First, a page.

• You can lounge around the farmer’s house because hunters can’t shoot within 400 yards of the house without permission.
  • If one of those smart hunters (oxymoron) is starting to remove your escape options, wait for him to step on you and then flush. It will scare the wits out of him and he will likely blow the shot.
  • Finally, find the orneriest old farmer in the county who doesn’t like hunters and concentrate at his place. The hunters will probably not even ask for permission to hunt at his place. All those hunters seem to know who those ornery old coots are. The word gets around on the Internet.

I was stunned. Even though the “professor” sounded pretty cocky, he had virtually told the story of our day. That’s about how it happened. Every trick he told about is what we saw.

I shoved my empty glass into a line with the four others that were there already. I thought that I needed to get out of this place. Those brewskis were messing with my mind.

I told the professor that I had to go and catch up with my buddies. I turned and sort of wobbled toward the door. But, I turned back toward the bar and said, “Hey, I didn’t catch your name.” The cocky old boy said his name was Wiley – Wiley Rewster.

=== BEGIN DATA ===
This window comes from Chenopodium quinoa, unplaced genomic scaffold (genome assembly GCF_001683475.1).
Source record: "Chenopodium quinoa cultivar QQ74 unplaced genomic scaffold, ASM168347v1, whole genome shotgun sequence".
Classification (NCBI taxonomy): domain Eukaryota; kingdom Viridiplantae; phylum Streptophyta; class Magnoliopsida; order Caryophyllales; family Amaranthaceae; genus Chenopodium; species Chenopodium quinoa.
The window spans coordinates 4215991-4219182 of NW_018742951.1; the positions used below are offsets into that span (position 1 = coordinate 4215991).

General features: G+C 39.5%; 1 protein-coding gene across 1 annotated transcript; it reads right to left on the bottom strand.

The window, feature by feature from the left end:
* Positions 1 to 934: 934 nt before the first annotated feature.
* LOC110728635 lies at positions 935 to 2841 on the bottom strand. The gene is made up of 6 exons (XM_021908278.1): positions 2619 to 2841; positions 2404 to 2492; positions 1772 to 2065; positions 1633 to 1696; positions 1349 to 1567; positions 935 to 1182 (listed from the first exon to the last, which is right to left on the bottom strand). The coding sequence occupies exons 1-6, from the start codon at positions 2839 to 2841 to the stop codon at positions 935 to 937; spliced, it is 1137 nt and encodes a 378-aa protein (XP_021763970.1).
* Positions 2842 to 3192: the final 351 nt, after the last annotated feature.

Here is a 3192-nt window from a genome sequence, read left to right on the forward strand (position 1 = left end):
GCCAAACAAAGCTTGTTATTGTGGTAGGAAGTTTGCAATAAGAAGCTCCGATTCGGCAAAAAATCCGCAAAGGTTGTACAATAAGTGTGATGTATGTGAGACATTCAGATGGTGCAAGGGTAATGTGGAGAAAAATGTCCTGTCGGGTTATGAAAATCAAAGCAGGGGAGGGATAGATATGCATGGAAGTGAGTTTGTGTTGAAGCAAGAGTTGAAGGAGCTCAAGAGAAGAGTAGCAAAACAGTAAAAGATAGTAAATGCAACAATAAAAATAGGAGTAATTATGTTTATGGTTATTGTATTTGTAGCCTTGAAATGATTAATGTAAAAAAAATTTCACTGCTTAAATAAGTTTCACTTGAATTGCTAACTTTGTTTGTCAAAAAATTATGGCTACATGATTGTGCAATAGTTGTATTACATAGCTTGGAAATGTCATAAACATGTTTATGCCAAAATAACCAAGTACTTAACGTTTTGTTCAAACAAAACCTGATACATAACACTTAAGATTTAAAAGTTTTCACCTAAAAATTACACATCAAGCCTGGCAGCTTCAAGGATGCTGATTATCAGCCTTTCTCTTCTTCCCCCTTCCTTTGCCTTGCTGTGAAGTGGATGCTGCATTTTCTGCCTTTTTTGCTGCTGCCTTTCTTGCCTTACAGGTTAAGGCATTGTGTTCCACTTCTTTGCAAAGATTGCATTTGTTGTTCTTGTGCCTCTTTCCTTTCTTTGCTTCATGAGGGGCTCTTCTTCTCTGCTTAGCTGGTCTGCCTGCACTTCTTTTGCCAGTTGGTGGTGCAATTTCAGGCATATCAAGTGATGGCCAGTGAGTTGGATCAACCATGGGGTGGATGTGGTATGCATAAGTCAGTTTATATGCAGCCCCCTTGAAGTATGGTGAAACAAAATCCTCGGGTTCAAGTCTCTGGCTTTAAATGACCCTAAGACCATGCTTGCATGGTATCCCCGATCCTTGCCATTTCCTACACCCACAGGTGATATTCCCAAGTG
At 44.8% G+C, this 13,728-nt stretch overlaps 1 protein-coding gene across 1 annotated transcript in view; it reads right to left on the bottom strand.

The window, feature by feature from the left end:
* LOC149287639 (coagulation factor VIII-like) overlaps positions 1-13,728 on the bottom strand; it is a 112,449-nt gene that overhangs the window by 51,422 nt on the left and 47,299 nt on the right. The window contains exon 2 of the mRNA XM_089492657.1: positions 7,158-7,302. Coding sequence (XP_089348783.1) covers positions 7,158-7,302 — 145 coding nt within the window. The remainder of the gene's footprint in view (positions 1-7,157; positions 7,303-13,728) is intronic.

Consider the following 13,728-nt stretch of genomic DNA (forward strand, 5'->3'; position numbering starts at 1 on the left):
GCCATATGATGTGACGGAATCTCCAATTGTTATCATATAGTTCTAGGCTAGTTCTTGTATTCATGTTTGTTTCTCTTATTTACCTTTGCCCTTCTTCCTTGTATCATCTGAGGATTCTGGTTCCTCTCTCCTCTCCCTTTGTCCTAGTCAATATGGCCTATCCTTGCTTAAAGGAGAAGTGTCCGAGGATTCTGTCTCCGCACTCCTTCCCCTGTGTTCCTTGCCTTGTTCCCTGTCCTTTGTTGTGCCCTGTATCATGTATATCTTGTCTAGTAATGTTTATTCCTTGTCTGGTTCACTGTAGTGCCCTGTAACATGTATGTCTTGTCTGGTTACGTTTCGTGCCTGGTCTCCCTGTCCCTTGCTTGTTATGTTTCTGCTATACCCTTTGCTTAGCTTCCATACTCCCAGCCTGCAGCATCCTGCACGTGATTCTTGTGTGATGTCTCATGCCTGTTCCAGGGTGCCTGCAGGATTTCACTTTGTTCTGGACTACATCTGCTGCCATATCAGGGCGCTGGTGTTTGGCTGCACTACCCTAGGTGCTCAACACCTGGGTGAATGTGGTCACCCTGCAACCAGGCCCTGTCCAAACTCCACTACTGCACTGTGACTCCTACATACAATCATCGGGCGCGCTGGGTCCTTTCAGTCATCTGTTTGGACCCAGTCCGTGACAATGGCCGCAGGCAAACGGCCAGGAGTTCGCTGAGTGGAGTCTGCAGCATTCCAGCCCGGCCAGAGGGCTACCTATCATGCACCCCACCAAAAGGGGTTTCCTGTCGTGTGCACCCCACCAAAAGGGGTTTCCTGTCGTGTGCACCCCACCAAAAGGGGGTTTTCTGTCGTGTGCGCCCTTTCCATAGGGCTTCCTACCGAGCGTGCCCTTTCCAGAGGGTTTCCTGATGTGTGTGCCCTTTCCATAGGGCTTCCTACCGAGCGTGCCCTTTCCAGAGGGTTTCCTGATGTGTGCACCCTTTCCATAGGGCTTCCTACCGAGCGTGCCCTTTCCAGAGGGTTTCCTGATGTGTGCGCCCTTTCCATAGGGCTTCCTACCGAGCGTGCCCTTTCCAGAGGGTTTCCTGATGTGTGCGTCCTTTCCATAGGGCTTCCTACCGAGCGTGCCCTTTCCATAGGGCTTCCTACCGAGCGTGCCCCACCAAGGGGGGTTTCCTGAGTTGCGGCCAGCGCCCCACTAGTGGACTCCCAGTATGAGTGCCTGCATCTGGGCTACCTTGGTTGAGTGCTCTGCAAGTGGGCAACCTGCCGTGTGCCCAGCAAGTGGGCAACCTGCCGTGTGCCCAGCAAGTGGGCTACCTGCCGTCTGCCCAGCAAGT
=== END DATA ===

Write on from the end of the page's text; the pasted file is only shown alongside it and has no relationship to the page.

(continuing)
Hmm. Never heard of him, I thought. He must teach at the University of Mary. But, he does know his stuff. Could it be he was telling me the truth? No way. How could he teach all those pheasants out there? That was impossible.

This guy was really bugging me now. I walked back toward the bar and went nose to beak with this old bird. I said, “How do you get the word out to all those birds? You can’t possibly get around to all of them!”

“E-mail,” he cackled. “I have a correspondence school on the Internet.”

Then, he hopped off the stool and headed for the door. On his way out, the back of his gaudy coat parted and a long tail was revealed. Just like that, he vanished.

He left me there dumbfounded – just like I had been all afternoon chasing those educated pheasants.

E-mail? Internet? Wiley Rewster? “Nah, the guys will never believe this.” I need to quit drinking at the Comfort Inn. There’s a little too much BS flying in that place. I’m going to the Elk’s next time I need refreshment after a day in the field.